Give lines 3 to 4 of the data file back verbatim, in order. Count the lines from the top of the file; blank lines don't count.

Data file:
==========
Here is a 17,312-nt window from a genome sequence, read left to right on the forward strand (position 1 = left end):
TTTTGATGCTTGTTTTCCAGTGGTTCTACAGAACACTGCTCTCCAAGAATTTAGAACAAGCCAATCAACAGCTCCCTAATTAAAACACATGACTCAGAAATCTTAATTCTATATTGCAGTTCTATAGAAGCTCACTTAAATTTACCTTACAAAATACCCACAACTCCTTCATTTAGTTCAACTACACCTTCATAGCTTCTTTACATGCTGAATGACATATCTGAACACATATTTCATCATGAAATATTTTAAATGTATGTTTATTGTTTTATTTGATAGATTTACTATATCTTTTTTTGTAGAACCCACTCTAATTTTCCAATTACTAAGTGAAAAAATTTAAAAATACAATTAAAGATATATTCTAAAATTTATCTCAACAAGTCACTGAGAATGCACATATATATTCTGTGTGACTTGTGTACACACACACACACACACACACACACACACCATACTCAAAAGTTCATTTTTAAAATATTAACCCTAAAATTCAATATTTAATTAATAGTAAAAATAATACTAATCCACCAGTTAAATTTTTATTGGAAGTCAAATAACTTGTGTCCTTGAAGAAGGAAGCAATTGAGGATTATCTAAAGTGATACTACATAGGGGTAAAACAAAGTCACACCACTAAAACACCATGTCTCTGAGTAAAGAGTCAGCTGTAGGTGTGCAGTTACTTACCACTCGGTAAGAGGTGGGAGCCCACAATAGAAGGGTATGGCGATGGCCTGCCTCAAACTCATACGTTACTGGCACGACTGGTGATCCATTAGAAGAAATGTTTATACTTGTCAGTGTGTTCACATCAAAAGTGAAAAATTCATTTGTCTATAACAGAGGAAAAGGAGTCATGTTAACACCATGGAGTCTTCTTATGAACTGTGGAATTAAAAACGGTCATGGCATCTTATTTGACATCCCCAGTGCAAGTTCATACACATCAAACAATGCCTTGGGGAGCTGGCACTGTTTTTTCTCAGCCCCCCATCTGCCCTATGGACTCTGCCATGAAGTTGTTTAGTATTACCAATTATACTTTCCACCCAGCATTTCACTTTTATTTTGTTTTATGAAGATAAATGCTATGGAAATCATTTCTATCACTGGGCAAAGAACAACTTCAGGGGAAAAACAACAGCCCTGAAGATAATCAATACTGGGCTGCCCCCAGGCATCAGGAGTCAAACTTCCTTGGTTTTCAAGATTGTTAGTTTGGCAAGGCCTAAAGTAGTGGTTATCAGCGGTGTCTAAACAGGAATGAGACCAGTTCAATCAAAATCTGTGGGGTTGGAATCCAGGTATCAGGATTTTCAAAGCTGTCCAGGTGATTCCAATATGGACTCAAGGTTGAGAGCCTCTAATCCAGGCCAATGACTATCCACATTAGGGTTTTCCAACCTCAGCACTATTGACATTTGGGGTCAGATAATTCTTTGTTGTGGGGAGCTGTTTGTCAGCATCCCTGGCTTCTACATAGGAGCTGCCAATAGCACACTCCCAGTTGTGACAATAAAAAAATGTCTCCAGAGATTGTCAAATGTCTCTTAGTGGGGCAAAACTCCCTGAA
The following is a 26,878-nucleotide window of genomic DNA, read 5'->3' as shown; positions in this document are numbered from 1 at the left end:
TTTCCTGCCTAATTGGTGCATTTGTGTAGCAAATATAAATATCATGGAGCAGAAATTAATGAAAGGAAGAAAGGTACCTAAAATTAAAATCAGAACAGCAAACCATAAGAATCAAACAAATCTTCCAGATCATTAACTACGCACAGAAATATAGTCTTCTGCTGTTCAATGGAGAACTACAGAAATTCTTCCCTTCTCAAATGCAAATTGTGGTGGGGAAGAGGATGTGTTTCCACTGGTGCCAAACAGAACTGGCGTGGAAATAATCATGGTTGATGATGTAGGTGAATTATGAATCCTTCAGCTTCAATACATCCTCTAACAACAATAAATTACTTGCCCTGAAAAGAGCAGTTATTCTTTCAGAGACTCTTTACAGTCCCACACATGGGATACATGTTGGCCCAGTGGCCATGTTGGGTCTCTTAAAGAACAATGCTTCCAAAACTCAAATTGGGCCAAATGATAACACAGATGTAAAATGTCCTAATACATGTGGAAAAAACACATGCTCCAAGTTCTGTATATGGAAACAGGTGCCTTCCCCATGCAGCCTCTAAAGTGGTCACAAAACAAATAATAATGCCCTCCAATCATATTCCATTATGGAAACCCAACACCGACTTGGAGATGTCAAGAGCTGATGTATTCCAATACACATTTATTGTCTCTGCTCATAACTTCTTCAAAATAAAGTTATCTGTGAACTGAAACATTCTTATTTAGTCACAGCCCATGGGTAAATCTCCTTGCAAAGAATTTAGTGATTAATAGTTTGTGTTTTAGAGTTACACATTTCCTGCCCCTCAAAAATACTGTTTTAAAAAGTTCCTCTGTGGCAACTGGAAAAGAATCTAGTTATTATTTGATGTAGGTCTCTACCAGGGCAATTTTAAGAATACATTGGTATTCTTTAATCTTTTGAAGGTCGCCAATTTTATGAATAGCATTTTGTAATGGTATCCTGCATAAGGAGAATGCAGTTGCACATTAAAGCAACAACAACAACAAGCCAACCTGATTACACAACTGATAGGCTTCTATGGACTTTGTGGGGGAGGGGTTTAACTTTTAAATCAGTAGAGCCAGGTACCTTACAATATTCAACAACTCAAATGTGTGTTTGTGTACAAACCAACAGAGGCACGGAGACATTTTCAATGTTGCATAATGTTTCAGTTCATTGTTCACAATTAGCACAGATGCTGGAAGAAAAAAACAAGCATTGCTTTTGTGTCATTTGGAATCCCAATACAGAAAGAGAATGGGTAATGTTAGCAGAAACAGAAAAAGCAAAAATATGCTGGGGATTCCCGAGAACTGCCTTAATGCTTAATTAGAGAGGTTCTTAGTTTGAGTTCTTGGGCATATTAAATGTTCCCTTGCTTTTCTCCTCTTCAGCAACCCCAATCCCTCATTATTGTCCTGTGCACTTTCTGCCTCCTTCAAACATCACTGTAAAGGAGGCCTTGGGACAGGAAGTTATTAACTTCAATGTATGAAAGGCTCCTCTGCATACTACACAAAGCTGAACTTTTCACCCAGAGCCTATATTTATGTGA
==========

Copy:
The following is a 26,878-nucleotide window of genomic DNA, read 5'->3' as shown; positions in this document are numbered from 1 at the left end:
TTTCCTGCCTAATTGGTGCATTTGTGTAGCAAATATAAATATCATGGAGCAGAAATTAATGAAAGGAAGAAAGGTACCTAAAATTAAAATCAGAACAGCAAACCATAAGAATCAAACAAATCTTCCAGATCATTAACTACGCACAGAAATATAGTCTTCTGCTGTTCAATGGAGAACTACAGAAATTCTTCCCTTCTCAAATGCAAATTGTGGTGGGGAAGAGGATGTGTTTCCACTGGTGCCAAACAGAACTGGCGTGGAAATAATCATGGTTGATGATGTAGGTGAATTATGAATCCTTCAGCTTCAATACATCCTCTAACAACAATAAATTACTTGCCCTGAAAAGAGCAGTTATTCTTTCAGAGACTCTTTACAGTCCCACACATGGGATACATGTTGGCCCAGTGGCCATGTTGGGTCTCTTAAAGAACAATGCTTCCAAAACTCAAATTGGGCCAAATGATAACACAGATGTAAAATGTCCTAATACATGTGGAAAAAACACATGCTCCAAGTTCTGTATATGGAAACAGGTGCCTTCCCCATGCAGCCTCTAAAGTGGTCACAAAACAAATAATAATGCCCTCCAATCATATTCCATTATGGAAACCCAACACCGACTTGGAGATGTCAAGAGCTGATGTATTCCAATACACATTTATTGTCTCTGCTCATAACTTCTTCAAAATAAAGTTATCTGTGAACTGAAACATTCTTATTTAGTCACAGCCCATGGGTAAATCTCCTTGCAAAGAATTTAGTGATTAATAGTTTGTGTTTTAGAGTTACACATTTCCTGCCCCTCAAAAATACTGTTTTAAAAAGTTCCTCTGTGGCAACTGGAAAAGAATCTAGTTATTATTTGATGTAGGTCTCTACCAGGGCAATTTTAAGAATACATTGGTATTCTTTAATCTTTTGAAGGTCGCCAATTTTATGAATAGCATTTTGTAATGGTATCCTGCATAAGGAGAATGCAGTTGCACATTAAAGCAACAACAACAACAAGCCAACCTGATTACACAACTGATAGGCTTCTATGGACTTTGTGGGGGAGGGGTTTAACTTTTAAATCAGTAGAGCCAGGTACCTTACAATATTCAACAACTCAAATGTGTGTTTGTGTACAAACCAACAGAGGCACGGAGACATTTTCAATGTTGCATAATGTTTCAGTTCATTGTTCACAATTAGCACAGATGCTGGAAGAAAAAAACAAGCATTGCTTTTGTGTCATTTGGAATCCCAATACAGAAAGAGAATGGGTAATGTTAGCAGAAACAGAAAAAGCAAAAATATGCTGGGGATTCCCGAGAACTGCCTTAATGCTTAATTAGAGAGGTTCTTAGTTTGAGTTCTTGGGCATATTAAATGTTCCCTTGCTTTTCTCCTCTTCAGCAACCCCAATCCCTCATTATTGTCCTGTGCACTTTCTGCCTCCTTCAAACATCACTGTAAAGGAGGCCTTGGGACAGGAAGTTATTAACTTCAATGTATGAAAGGCTCCTCTGCATACTACACAAAGCTGAACTTTTCACCCAGAGCCTATATTTATGTGA